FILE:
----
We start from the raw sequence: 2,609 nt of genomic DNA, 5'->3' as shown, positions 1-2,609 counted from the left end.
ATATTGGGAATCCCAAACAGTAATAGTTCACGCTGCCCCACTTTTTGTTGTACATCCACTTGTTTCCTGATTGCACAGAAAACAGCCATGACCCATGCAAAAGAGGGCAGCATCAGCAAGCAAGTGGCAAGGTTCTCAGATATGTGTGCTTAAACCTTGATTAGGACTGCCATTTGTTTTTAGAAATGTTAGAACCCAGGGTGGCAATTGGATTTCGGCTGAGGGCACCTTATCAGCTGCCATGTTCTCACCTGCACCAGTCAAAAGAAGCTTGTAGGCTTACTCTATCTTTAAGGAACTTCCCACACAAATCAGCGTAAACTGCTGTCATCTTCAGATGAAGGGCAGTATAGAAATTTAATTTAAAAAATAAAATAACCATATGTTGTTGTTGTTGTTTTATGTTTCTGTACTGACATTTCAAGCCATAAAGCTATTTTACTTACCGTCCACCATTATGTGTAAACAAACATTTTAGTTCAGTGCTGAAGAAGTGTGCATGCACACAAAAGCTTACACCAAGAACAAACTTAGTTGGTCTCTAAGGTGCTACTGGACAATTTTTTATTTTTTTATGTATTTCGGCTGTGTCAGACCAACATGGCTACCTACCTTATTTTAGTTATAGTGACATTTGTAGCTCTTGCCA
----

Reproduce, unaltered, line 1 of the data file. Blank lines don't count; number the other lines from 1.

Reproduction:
We start from the raw sequence: 2,609 nt of genomic DNA, 5'->3' as shown, positions 1-2,609 counted from the left end.